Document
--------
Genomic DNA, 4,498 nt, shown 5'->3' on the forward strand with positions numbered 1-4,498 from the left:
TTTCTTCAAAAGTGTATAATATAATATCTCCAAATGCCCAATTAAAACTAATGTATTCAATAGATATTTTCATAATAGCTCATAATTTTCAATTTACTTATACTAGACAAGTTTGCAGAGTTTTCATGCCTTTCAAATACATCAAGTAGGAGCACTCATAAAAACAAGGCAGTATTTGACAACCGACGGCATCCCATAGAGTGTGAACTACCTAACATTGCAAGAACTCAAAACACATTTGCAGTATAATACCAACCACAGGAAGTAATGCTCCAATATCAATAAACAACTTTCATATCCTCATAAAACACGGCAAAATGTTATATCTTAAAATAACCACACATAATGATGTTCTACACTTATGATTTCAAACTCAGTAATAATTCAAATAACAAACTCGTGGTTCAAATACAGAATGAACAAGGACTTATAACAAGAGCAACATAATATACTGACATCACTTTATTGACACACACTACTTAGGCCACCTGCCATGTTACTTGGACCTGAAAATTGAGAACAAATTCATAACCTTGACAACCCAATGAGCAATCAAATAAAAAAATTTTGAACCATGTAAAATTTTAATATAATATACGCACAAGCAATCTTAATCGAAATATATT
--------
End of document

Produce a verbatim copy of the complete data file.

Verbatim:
Genomic DNA, 4,498 nt, shown 5'->3' on the forward strand with positions numbered 1-4,498 from the left:
TTTCTTCAAAAGTGTATAATATAATATCTCCAAATGCCCAATTAAAACTAATGTATTCAATAGATATTTTCATAATAGCTCATAATTTTCAATTTACTTATACTAGACAAGTTTGCAGAGTTTTCATGCCTTTCAAATACATCAAGTAGGAGCACTCATAAAAACAAGGCAGTATTTGACAACCGACGGCATCCCATAGAGTGTGAACTACCTAACATTGCAAGAACTCAAAACACATTTGCAGTATAATACCAACCACAGGAAGTAATGCTCCAATATCAATAAACAACTTTCATATCCTCATAAAACACGGCAAAATGTTATATCTTAAAATAACCACACATAATGATGTTCTACACTTATGATTTCAAACTCAGTAATAATTCAAATAACAAACTCGTGGTTCAAATACAGAATGAACAAGGACTTATAACAAGAGCAACATAATATACTGACATCACTTTATTGACACACACTACTTAGGCCACCTGCCATGTTACTTGGACCTGAAAATTGAGAACAAATTCATAACCTTGACAACCCAATGAGCAATCAAATAAAAAAATTTTGAACCATGTAAAATTTTAATATAATATACGCACAAGCAATCTTAATCGAAATATATT